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 Post subject: Pitchpoled!
PostPosted: Wed Jul 29, 2020 6:39 am 
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Joined: Tue Apr 23, 2019 7:09 pm
Posts: 20
I was pitchpoled late yesterday afternoon in about 18mph winds while going straight downwind in choppy water. Both bows went under and I went flying. When I came to the surface, my Wave was heading downwind on its side with the trampoline acting as a sail. It was moving faster than I could swim! I wasn't wearing my lifejacket :oops:, which was clipped onto the trampoline. Despite my stupidity, luck was on my side. I was only a few hundred yards offshore, with an onshore wind. So I swam, fully clothed (shoes, sunglasses etc) ashore where some friends had gathered and had prevented my boat from being damaged by the rocks. I was exhausted by the time I got to the boat. I righted the undamaged boat and sailed home.
Lesson learned the hard way: ALWAYS wear the lifejacket.
Question1: What to do to prevent the boat floating away from me faster than I can swim?
Question2: How best to prevent pitchpoling? This is the 1st time I have capsized, but not the 1st time the boat has tried to pitchpole.
Thanks


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 Post subject: Re: Pitchpoled!
PostPosted: Wed Jul 29, 2020 6:47 am 
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Joined: Tue Apr 23, 2019 7:09 pm
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One last stupidity: I always have my phone in a dry bag for emergencies. This was also attached to the trampoline :oops: .
In future, I will attach the dry bag to my lifejacket (which I will wear).


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 Post subject: Re: Pitchpoled!
PostPosted: Wed Jul 29, 2020 8:42 am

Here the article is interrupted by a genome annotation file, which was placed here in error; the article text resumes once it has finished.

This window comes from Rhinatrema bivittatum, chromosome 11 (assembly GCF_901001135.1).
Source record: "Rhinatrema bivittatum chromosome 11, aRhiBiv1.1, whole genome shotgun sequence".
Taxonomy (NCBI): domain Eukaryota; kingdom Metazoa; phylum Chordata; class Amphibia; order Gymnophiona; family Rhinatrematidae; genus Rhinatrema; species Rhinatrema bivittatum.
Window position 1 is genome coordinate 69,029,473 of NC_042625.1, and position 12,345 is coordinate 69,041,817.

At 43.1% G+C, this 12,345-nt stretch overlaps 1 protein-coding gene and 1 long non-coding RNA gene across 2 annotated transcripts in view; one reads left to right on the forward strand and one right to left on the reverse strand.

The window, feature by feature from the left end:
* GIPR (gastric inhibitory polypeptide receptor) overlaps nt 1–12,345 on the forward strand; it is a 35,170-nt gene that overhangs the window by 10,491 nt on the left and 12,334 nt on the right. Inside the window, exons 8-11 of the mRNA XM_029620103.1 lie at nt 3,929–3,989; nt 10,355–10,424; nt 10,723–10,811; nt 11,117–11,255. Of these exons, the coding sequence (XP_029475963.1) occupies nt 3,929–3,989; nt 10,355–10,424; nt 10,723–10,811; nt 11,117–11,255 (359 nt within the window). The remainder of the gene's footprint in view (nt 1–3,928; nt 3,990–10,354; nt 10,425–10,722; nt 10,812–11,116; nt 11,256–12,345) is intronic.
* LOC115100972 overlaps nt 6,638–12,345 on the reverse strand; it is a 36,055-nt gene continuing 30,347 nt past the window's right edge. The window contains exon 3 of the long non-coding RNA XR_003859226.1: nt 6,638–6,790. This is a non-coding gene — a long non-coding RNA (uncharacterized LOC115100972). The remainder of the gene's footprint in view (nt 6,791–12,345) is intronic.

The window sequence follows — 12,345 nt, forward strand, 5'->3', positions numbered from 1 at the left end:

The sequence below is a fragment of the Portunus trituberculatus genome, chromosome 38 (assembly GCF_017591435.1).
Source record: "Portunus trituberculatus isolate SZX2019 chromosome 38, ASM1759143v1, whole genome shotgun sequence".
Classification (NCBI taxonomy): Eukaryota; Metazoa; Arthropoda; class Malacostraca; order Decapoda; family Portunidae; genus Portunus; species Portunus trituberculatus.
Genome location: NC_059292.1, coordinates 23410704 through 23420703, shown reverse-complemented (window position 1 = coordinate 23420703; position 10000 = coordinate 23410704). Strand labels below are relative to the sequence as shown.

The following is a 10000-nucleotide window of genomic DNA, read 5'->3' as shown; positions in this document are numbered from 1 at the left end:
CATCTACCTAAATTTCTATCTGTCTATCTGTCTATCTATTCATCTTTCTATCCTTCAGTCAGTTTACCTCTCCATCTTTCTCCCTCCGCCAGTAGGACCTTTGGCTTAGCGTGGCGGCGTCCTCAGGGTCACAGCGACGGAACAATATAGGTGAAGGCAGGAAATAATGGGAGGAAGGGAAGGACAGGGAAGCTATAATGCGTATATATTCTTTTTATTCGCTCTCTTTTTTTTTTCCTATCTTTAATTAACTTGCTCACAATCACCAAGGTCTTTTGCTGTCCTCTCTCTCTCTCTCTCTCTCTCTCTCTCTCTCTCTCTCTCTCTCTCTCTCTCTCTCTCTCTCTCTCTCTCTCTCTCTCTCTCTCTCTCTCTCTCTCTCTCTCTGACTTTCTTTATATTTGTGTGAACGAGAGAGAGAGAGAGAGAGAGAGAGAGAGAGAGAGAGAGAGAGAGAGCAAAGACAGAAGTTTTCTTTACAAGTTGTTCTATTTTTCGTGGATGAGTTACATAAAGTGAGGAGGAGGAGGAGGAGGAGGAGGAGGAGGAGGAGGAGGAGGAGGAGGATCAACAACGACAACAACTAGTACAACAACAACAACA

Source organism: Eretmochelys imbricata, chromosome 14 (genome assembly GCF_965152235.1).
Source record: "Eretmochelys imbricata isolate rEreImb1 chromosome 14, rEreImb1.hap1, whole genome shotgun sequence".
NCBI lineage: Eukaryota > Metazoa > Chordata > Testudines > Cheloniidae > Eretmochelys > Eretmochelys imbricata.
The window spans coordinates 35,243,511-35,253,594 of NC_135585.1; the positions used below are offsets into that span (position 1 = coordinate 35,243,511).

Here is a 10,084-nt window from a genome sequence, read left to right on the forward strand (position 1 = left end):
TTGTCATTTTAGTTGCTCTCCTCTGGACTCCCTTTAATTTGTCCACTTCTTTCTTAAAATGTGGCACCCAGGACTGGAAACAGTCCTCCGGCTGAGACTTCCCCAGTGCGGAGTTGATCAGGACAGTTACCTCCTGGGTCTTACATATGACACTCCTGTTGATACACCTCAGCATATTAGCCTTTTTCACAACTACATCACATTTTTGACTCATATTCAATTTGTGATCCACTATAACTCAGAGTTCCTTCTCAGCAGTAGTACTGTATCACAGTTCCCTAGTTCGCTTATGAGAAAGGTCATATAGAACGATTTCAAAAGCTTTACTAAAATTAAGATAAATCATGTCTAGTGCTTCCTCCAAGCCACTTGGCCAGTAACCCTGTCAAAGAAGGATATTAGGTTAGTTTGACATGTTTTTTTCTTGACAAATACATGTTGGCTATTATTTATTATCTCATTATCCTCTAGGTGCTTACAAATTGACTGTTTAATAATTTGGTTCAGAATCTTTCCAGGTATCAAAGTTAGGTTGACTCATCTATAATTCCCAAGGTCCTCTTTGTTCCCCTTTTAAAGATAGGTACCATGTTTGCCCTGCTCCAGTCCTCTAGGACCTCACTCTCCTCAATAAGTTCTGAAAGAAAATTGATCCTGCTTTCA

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Joined: Tue May 27, 2003 12:44 pm
Posts: 14144
Location: Oceanside, California
Both very good lessons learned. I also worry about crazy people in power boats hitting me. Lots can go wrong quickly. Wear your PFD.

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 Post subject: Re: Pitchpoled!
PostPosted: Wed Jul 29, 2020 11:51 am 
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Joined: Mon May 09, 2005 10:25 am
Posts: 3977
Location: Jersey Shore
I would say you definitely got lucky on that one.

I don’t think there’s necessarily any real way to prevent the boat from sailing away from you faster than you can swim. The most important thing is to have an awareness that it can happen and how to respond. First thing is to try not to let go of the boat, even if its going over - grab a shroud, hold onto the mainsheet, hiking strap - something. Also, if you do separate from the boat, you need to immediately swim as hard and as fast as you can back to it. Don’t float around for 10-15 seconds enjoying the scenery or attempt to casually make your way back to the boat. Locate the boat and go for it immediately. Every second wasted is less chance you have to catch up to the boat.

To prevent pitchpoling, the first thing to do is move your body as far aft as possible to keep the bows up. Also, try not to sail directly downwind. Sail a broad reach. This will do a couple things for you. Your apparent wind will increase making the boat go faster. This will actually make pitchpoling less likely because your boat speed will more closely match the actual wind speed so the impact from gusts will reduced. It will also give you more manuverability to steer around steep waves. Finally, it will give you the ability to turn the boat downwind if necessary to depower in gusts. The other thing to do is make sure you look behind yourself often to see the gusts before they hit you. This will allow you to anticipate and compensate for gusts ahead of time.